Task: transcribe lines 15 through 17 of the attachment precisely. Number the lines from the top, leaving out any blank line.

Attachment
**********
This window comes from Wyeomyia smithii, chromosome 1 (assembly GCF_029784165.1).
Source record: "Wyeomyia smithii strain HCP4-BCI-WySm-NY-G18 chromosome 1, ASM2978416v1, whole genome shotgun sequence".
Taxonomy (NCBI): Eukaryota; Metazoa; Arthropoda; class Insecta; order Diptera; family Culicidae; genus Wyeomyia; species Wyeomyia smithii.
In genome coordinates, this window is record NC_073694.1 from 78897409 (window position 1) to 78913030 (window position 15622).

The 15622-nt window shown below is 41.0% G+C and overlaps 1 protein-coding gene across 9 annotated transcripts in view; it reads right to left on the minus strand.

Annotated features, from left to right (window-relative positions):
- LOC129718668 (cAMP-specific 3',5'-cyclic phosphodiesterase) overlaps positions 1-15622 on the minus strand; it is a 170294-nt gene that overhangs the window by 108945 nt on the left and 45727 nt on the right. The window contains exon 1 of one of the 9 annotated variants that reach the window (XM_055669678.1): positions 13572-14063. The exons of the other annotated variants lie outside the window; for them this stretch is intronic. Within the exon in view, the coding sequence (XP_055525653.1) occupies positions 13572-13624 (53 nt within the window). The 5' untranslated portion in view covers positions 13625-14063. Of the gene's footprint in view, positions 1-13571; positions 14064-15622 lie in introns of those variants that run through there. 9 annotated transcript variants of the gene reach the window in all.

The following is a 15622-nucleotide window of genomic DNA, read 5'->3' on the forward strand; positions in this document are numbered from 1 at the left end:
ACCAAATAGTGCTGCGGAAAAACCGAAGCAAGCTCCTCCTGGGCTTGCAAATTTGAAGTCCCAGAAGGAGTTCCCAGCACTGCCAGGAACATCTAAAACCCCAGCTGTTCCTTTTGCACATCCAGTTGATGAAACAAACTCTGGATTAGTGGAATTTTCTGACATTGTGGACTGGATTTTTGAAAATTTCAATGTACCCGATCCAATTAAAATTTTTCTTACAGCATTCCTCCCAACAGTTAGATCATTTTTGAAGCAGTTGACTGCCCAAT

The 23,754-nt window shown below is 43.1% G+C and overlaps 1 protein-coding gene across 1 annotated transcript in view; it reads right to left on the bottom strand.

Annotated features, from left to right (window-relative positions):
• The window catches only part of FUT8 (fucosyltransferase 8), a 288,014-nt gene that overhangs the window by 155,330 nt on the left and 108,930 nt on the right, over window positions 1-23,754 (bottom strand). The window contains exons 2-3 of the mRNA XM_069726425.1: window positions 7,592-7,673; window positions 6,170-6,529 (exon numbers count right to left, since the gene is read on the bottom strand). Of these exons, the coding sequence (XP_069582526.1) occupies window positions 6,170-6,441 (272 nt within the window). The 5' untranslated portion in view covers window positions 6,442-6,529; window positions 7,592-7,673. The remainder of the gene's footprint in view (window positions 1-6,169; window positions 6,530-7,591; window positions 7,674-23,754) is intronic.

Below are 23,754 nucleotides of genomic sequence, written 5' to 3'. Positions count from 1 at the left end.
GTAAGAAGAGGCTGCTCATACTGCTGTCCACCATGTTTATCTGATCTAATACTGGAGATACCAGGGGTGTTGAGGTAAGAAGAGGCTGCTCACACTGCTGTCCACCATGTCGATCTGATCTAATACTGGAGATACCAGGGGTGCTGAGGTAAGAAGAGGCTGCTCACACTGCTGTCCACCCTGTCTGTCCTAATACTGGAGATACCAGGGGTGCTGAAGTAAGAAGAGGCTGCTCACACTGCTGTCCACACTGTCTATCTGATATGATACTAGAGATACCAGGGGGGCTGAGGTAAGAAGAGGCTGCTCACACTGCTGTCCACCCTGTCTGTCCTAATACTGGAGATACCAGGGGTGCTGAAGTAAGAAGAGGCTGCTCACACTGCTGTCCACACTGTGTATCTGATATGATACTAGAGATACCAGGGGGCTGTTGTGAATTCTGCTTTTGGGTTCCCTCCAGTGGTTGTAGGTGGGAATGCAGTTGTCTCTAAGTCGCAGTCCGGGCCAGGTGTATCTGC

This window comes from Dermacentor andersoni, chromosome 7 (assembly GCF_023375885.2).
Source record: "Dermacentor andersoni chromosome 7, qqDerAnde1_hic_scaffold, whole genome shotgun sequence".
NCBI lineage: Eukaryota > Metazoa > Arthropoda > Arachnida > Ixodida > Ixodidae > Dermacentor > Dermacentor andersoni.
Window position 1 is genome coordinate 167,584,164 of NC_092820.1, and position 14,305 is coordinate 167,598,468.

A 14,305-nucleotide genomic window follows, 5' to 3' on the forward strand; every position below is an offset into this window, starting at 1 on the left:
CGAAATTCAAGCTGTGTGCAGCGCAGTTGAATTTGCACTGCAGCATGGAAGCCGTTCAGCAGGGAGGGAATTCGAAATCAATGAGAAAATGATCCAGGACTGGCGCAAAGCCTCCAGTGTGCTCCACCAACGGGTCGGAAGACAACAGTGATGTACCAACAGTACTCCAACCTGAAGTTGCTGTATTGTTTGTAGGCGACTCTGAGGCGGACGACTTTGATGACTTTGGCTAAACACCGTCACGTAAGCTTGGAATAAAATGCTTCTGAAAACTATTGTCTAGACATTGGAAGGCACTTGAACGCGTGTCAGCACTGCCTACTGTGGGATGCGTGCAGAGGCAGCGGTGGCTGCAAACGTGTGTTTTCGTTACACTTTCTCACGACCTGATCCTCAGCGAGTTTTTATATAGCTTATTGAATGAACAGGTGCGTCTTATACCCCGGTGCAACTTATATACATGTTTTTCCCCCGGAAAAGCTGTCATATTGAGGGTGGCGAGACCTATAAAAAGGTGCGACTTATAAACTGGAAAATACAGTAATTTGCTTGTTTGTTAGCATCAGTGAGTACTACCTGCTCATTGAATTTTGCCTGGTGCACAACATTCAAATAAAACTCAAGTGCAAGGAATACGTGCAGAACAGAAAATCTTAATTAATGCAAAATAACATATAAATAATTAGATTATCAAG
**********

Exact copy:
This window comes from Dermacentor andersoni, chromosome 7 (assembly GCF_023375885.2).
Source record: "Dermacentor andersoni chromosome 7, qqDerAnde1_hic_scaffold, whole genome shotgun sequence".
NCBI lineage: Eukaryota > Metazoa > Arthropoda > Arachnida > Ixodida > Ixodidae > Dermacentor > Dermacentor andersoni.